I seem to remember reading in Private Eye some years ago that there is a law which prevents the UK Government from paying monies to organisations and business which do not have accounts passed by auditors. There was a scandal involving the Government paying money to a property company which had gone bust.
As we all know only too well, the EU Organised Crime Syndicate never has its accounts signed off. The historic payments to the EU may have been allowable under various enabling Acts but post Article 50 my guess is that any payments made in response to demands by the EU would be simply illegal and anyone who paid these monies would lay themselves open to prosecution.

Sobers said...

Its looking increasingly like we have a very good hand in the negotiations, if only the treasonous bunch who are trying to hamstring us from within could be locked up in the Tower for about 3 years.

Not only does the financial equation add up - money currently sent to the EU is more than any tariffs that might be imposed under WTO rules, we also have strong cards in armed forces, intelligence sharing, the primacy of the City in allowing many of the EU countries to issue government debt and our legally enforceable share of EU assets (which we helped pay for).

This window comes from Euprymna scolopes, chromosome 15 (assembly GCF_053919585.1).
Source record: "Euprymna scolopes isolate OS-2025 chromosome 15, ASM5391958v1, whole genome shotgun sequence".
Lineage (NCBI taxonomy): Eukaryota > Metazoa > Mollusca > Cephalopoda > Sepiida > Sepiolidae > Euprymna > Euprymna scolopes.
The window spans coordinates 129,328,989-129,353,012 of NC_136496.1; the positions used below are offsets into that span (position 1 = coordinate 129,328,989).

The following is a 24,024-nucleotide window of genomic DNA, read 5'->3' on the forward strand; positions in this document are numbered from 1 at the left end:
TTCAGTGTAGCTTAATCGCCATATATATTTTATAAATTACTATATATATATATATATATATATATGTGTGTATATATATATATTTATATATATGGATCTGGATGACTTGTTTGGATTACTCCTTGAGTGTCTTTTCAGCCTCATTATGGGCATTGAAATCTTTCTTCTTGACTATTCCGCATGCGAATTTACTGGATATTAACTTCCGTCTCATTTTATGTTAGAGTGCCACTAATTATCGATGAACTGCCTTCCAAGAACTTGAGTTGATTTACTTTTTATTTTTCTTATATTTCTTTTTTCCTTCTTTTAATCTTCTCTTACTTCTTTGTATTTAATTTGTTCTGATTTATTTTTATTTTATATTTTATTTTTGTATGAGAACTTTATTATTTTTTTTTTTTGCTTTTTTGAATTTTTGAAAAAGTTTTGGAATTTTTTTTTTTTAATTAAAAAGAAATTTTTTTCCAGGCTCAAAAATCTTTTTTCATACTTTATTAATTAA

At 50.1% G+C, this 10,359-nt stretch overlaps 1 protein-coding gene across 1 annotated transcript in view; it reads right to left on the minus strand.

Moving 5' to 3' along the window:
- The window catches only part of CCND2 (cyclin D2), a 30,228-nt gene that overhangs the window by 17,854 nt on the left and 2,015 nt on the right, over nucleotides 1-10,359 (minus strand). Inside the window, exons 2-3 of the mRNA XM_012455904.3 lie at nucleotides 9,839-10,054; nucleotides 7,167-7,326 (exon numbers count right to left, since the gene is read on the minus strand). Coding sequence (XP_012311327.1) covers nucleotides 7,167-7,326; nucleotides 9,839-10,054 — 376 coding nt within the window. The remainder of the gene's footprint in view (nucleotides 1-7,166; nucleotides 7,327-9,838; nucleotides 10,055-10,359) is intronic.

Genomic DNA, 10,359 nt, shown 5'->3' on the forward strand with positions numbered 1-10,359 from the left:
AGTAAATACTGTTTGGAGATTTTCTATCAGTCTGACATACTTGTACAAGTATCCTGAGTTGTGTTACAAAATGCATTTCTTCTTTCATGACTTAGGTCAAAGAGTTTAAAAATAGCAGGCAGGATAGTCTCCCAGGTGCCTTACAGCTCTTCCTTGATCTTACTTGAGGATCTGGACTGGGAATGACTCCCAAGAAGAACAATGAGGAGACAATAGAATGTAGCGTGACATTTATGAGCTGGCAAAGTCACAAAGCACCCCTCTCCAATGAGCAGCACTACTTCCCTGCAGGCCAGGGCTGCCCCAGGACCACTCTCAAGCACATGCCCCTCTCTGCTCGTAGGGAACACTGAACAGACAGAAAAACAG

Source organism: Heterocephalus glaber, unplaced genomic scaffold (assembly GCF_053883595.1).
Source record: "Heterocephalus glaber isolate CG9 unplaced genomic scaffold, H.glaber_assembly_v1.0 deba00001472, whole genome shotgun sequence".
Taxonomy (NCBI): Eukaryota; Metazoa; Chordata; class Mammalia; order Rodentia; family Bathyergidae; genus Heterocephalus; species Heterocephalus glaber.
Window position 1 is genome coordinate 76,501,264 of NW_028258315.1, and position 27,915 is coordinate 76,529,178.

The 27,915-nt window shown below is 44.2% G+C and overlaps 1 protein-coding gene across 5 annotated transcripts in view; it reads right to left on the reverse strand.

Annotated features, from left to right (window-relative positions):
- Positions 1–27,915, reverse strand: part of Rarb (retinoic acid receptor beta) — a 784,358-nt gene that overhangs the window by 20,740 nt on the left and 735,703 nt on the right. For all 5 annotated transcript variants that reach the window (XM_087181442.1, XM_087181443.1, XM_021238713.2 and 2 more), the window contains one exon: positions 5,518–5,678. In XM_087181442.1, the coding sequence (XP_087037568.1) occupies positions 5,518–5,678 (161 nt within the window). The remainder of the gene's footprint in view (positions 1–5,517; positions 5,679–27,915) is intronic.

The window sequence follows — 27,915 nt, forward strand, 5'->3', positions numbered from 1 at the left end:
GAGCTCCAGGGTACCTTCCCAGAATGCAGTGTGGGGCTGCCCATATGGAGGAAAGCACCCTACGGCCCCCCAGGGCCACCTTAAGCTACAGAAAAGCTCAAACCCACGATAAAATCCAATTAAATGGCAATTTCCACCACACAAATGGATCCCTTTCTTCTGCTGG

In fact, leaving with no agreement whatsoever and falling back to WTO rules is far from the Hard Brexit the Remainers like to call it, its actually pretty soft. If its combined with a quick and dirty free trade deal with the US I reckon the economy won't so much as hiccup.

Dadad said...

There's absolutely no need for us to take a WTO rules hit. All we need to do is use the stepping stone of EEA/EFTA and after a year or two of the Liechstenstein solution, we create a 51 strong European Free Trade Bloc. They'll all want to join us, so end of EU.

Why won't Mrs M do it ? Because she's a fool. There is no way she can get a FTA in 18 months. We all know it, so why does she persist ?

Read, especially today's entry, plus the comments.

Cuffleyburgers said...

I agree with Dadad, and I suspect that is where we will end up, after a lot of shouting, political theatre, threats, blackmail and grandstanding.

From both sides, who seem to be struggling at present to outdo each other in stupidity and ignorance.

Mr Ecks said...

North's ego--which every bit as large as Nigel Farage's and nastier--drives away lots who might find some benefit in his ideas. He is a good researcher but reveals in political legal and bureaucratic complexity.

51 Strong European trade bloc? No that sounds like the EU re-born to me. And for all his pronouncements North has zero influence.